House and Home

House and Home

4.5 24
by Kathleen McCleary
     
 

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The story of a woman who loves her house so much that she'll do just about anything to keep it. Ellen Flanagan has two precious girls to raise, a cozy neighborhood coffee shop to run, terrific friends, and a sexy husband. She adores her house, a yellow Cape Cod filled with quirky antiques, beloved nooks and dents, and a million memories. But now, at

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Overview

The story of a woman who loves her house so much that she'll do just about anything to keep it. Ellen Flanagan has two precious girls to raise, a cozy neighborhood coffee shop to run, terrific friends, and a sexy husband. She adores her house, a yellow Cape Cod filled with quirky antiques, beloved nooks and dents, and a million memories. But now, at forty-four, she's about to lose it all. After eighteen roller-coaster years of marriage, Ellen's husband, Sam—who's charismatic, spontaneous, and utterly irresponsible—has disappointed her in more ways than she can live with, and they're getting divorced. Her daughters are miserable about losing their daddy. Worst of all, the house that Ellen loves with all her heart must now be sold. Ellen's life is further complicated by a lovely and unexpected relationship with the husband of the shrewish, social-climbing woman who has purchased the house. Add to that the confusion over how she really feels about her almost-ex-husband, and you have the makings of a delicious novel about what matters most in the end. . . .

Set in the gorgeous surroundings of Portland, Oregon, Kathleen McCleary's funny, poignant, curl-up-and-read debut strikes a deep emotional chord and explores the very notion of what makes a house a home.

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Editorial Reviews

Publishers Weekly

After initiating a separation from her husband-whose repellently named invention, the splotch-catching "hot dog diaper," has bankrupted them-Ellen Flanagan, faced with supporting two young daughters, makes the levelheaded decision to sell the family home in the suburbs of Portland, Ore., to pay off debts and keep her business (a smalltown coffee shop) afloat. One daughter takes the change in stride, another plots to disrupt the sale, and Ellen soon finds herself struggling with her own deep feelings for the house. Obnoxious buyers make things worse, and lurking behind all her preparations to move is the possibility-alternately tempting and unsettling-of reconciling with husband Sam, who seems blindsided and bewildered. HGTV.com columnist McCleary's tale of real estate woe (plus a little entrepreneurship gone wrong) will resonate with unhappy homeowners, as will her portrait of a regular woman pushed to extremes trying to do the right thing for her family. (July)

Copyright © Reed Business Information, a division of Reed Elsevier Inc. All rights reserved.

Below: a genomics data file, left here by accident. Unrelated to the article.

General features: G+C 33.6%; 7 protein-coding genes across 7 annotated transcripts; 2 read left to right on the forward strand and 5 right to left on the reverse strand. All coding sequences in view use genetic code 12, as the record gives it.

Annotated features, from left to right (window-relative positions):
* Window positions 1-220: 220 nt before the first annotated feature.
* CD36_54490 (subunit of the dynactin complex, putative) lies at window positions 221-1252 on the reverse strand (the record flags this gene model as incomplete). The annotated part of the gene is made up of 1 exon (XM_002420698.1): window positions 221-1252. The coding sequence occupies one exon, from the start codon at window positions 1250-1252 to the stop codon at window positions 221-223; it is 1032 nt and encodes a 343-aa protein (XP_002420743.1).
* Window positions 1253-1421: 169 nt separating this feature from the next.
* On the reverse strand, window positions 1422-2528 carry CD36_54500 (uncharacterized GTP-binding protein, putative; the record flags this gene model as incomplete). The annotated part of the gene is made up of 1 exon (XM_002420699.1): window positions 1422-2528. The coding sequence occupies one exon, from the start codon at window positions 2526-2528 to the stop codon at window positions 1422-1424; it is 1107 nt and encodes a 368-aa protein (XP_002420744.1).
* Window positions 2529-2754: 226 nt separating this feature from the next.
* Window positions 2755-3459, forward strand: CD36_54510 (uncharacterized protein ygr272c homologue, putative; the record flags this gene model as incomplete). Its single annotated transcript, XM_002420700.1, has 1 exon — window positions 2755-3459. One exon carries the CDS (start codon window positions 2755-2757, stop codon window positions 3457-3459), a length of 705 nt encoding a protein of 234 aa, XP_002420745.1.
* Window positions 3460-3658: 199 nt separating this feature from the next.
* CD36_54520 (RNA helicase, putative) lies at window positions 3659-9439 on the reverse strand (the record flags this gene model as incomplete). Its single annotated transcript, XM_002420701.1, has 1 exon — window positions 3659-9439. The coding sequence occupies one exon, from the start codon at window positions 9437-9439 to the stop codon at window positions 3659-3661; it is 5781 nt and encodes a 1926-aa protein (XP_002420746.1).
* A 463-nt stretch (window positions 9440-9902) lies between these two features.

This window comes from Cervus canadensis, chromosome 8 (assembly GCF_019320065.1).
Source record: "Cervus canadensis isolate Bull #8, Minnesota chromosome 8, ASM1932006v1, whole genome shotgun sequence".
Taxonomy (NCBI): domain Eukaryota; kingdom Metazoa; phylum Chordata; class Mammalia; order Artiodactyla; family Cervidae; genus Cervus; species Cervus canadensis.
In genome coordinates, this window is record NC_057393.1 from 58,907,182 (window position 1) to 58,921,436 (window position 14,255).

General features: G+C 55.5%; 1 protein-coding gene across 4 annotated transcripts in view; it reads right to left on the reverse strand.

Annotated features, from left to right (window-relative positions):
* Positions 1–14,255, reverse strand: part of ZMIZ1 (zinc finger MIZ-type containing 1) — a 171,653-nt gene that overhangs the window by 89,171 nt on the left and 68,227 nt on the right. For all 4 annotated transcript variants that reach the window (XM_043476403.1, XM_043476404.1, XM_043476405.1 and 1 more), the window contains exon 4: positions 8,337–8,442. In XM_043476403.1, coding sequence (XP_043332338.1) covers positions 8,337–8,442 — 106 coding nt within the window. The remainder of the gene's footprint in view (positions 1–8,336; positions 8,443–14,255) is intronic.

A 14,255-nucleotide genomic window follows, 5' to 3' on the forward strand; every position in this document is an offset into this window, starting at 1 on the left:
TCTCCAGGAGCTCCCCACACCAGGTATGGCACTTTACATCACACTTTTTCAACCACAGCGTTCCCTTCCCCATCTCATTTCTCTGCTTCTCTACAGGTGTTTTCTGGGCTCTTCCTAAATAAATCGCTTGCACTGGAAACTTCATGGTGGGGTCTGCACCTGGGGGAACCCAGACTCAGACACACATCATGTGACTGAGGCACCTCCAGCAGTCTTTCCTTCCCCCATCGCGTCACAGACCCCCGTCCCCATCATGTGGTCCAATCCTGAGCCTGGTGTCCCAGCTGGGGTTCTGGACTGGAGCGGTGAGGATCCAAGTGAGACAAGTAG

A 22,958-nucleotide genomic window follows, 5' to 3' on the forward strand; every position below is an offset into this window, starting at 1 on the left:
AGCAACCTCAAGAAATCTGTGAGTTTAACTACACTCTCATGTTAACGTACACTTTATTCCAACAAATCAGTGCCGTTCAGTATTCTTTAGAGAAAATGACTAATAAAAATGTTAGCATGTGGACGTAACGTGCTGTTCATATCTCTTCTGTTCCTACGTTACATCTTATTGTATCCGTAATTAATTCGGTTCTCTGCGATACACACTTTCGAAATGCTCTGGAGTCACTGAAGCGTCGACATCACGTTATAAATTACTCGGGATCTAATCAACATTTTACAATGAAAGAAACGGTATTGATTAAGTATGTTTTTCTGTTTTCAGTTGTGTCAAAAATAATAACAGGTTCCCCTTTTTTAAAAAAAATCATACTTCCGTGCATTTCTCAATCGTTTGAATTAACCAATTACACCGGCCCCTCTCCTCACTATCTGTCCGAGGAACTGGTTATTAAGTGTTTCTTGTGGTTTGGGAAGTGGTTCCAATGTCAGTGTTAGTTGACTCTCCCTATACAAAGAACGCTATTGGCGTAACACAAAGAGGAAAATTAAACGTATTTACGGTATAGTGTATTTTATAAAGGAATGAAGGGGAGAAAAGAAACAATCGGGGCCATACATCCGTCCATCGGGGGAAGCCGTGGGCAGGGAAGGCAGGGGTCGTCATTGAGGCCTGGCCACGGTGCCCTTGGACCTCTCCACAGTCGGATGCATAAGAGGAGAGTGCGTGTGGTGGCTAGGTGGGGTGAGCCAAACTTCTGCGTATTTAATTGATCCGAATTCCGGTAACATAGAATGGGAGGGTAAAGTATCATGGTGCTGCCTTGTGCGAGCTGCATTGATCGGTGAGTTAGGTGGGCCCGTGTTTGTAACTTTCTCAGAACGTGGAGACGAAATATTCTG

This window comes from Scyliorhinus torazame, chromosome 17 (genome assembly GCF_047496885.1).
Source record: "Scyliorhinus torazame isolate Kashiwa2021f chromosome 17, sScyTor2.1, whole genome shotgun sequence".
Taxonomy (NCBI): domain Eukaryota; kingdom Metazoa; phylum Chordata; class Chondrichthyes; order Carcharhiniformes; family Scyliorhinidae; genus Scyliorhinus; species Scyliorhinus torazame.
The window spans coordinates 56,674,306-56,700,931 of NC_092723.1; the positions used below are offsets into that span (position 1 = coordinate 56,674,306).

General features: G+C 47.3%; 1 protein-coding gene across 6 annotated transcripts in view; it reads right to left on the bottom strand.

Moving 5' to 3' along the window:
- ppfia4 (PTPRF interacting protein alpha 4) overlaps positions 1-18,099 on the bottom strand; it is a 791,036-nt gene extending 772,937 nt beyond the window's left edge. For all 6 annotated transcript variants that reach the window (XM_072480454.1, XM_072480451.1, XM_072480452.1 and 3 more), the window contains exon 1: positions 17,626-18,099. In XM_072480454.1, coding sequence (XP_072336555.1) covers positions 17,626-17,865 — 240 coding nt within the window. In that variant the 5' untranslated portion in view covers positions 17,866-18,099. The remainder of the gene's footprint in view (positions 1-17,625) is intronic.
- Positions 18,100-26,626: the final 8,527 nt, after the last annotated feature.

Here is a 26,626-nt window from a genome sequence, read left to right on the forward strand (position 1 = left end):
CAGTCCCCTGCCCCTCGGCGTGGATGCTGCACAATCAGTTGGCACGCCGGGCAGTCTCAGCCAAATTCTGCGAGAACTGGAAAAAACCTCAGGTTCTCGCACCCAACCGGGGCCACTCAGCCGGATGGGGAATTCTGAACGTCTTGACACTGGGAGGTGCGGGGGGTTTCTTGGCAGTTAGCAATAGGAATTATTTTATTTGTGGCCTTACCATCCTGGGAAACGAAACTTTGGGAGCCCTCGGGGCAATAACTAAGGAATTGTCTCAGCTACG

Product Details

ISBN-13:
9781401341046
Publisher:
Hachette Books
Publication date:
07/07/2009
Edition description:
Reprint
Pages:
272
Product dimensions:
5.18(w) x 8.00(h) x (d)
Age Range:
18 Years

Read an Excerpt

House and Home


By Kathleen McCleary
HYPERION BOOKS
Copyright © 2008

Kathleen McCleary
All right reserved.


ISBN: 978-1-4013-4073-5



Chapter One The house was yellow, a clapboard Cape Cod with a white picket fence and a big bay window on one side, and Ellen loved it with all her heart. She loved the way the wind from the Gorge stirred the trees to constant motion outside the windows, the cozy are of the dormers in the girls' bedroom, the cherry red mantel with the cleanly carved dentil molding over the fireplace in the living room. She had conceived children in that house, suffered a miscarriage in that house, brought her babies home there, argued with her husband there, made love, rejoiced, despaired, sipped tea, and gossiped and sobbed and counseled and blessed her friends there, walked the halls with sick children there, and scrubbed the worn brick of the kitchen floor there at least a thousand times on her hands and knees. And it was because of all this history with the house, all the parts of her life unfolding there day after day for so many years, that Ellen decided to burn it down.

At first she thought she wouldn't have to. While she had known at every step that moving was a mistake, she could almost picture someone else in the house, perhaps a nice retired couple who would stay a few years before moving on, or a quiet bachelor who would love the garden and the big bedroom on the main floor. She was totally unprepared for Jordan, whose brisk efficiency and patronizing air of possession and pity just turned Ellen's stomach.

"I want to assure you that the house will be well-loved," Jordan told her repeatedly, after showing up unexpectedly at the back door one day, tape measure in hand. "I adore it and we have great plans for it."